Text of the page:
Online Certificate Generator

If anyone having problems generating certificates via command line utilities, then create it online.

Does it generate private keys server side? Or client side?

currently only server side. Shall i develop additional step for uploading private csr? :smiley:

opps, yes - to say the least. Private keys should remain private. You shouldn’t be generating them on your webpage for people to download with their certificates - horribly insecure.

What the difference if key.pem is in already their PC compared to key.pem is in their PC after download?
What the difference between hosting companies holding key.pem vs online key.pem?

I`m 2 decade developer while you can find 5 months hosting company oferring “secure” free ssl :S

Have a look at the discussion - Easiest way to use Let's Encrypt

If I was a user of your system then I have to agree to the terms ( understandably) of the Let’s Encrypt Subscriber Agreement. In that it states that need to immediately revoke the certificate if a key has been compromised, and that is defined ( amongst other things) as

“A Private Key is said to be compromised if its value has been disclosed to an unauthorized person, an unauthorized person has had access to it, or there exists a practical technique by which an unauthorized person may discover its value.”

Now, I’m sure you are a perfectly honest person, but I have zero knowledge of how secure your server, script etc is and you are not an “authorised person” as far as I’m concerned to hold my private key. You are essentially asking me to trust you, and your script / server security. If someone did hack into your server, how are you going to inform everyone who has generated a key through your server that they need to revoke their certificate and generate a new one ?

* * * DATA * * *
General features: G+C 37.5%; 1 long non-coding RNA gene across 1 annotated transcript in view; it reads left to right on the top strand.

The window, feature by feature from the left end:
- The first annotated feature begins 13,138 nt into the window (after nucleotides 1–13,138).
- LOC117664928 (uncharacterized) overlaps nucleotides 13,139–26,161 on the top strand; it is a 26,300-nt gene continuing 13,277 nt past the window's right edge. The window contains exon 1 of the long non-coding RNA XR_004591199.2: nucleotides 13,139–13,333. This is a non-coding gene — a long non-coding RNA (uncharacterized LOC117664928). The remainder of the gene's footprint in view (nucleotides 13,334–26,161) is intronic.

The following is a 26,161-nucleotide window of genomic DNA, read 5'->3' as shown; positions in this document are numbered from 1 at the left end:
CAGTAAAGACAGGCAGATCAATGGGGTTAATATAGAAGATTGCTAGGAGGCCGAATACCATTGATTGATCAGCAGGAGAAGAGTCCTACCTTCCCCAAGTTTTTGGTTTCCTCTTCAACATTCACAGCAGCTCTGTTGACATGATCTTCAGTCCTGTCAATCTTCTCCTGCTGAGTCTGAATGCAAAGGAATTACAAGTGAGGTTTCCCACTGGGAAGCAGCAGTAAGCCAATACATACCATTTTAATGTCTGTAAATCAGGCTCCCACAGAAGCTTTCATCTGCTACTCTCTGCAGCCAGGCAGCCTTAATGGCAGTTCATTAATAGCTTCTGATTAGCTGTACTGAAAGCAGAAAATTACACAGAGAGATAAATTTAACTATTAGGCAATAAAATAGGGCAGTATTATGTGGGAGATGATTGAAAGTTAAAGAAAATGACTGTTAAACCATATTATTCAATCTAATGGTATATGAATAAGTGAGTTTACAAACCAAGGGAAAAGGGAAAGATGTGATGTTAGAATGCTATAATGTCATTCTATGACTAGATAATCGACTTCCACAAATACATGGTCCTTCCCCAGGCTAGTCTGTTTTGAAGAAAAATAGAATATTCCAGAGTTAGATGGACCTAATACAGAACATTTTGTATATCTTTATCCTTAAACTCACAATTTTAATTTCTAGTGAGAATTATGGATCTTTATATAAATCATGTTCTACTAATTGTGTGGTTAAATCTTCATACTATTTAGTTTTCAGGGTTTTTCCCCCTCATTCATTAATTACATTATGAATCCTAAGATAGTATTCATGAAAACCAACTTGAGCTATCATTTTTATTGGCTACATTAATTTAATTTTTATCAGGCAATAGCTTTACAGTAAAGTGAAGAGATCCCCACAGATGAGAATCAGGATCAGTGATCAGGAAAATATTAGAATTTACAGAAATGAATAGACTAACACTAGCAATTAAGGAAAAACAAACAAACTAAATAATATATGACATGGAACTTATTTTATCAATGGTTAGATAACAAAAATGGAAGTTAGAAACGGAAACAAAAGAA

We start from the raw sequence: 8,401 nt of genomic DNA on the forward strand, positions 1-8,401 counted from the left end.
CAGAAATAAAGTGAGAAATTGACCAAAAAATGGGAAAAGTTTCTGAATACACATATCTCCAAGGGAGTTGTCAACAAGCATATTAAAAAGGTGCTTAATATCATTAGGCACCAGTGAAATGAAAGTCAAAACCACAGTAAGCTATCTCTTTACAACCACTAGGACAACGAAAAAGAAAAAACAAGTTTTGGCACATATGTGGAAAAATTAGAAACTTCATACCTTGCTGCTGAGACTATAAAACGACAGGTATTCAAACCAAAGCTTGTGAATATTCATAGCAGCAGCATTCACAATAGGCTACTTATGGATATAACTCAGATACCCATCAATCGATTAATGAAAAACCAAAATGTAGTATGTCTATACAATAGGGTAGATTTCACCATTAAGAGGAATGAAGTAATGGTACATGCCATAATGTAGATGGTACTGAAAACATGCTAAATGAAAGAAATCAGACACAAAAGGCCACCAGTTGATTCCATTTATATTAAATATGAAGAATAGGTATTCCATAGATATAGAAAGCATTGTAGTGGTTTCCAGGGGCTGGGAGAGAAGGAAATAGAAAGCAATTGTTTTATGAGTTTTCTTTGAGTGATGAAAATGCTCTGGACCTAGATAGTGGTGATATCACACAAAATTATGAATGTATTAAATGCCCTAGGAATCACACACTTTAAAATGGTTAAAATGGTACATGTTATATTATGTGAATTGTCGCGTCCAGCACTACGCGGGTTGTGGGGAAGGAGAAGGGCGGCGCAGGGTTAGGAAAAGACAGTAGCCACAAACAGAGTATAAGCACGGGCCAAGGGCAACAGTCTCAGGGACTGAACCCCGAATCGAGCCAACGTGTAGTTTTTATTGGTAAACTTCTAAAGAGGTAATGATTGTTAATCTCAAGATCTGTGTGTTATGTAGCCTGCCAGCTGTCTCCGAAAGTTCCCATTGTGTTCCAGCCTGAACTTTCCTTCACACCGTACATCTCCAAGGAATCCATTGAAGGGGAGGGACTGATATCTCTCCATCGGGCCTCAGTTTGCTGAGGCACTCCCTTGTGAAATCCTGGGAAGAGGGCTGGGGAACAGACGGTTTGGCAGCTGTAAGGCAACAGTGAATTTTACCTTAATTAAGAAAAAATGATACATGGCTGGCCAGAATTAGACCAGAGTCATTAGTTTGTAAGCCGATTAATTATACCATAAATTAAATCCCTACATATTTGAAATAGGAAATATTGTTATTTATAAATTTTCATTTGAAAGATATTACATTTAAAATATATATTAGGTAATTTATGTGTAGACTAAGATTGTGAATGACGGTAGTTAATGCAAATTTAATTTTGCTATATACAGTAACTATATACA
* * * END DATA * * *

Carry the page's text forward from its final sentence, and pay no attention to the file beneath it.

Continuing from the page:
If it’s on my server ( as it needs to be ) for my website, then I have a series of controls / permissions etc that I use to manage access, and unless a hacker accesses into the server all access is “authorised”. If someone unauthorized got in, I’d be revoking my keys.

I agree, the technical support and server admin folk at a web hosting provider can have access to the server / website / private key. They are all under certain agreements though that provide access under given rules. The key difference here, is that’s all under my control, on my server ( even if a shared server ) it’s all in one place, and never been elsewhere.


You most definitely MUST develop the process for generating the private key in a private place - the client-side browser. Use JS to test if the browser/OS can handle the math, randomness, etc., but that key should never be seen, in any format, by anyone, or anything, except the user and their computer, until they place it on their server (hopefully using secure transport.) does it that way, and it works well. It also will make the browser create a secure connection - directly - with LE for generating/sending the LE account key.

@serverco, I think it’s clear that people working on the Let’s Encrypt project disfavor key-generation-as-a-service and recommend that client developers not use this model. But if I remember correctly from the earlier thread, we haven’t had a formal statement about whether the key-generation service, separate from a hosting service, could be considered “an unauthorized person” for subscriber agreement purposes. (edit) So, I just want to point out that this might be a policy issue, but hasn’t been resolved yet.

@schoen I agree.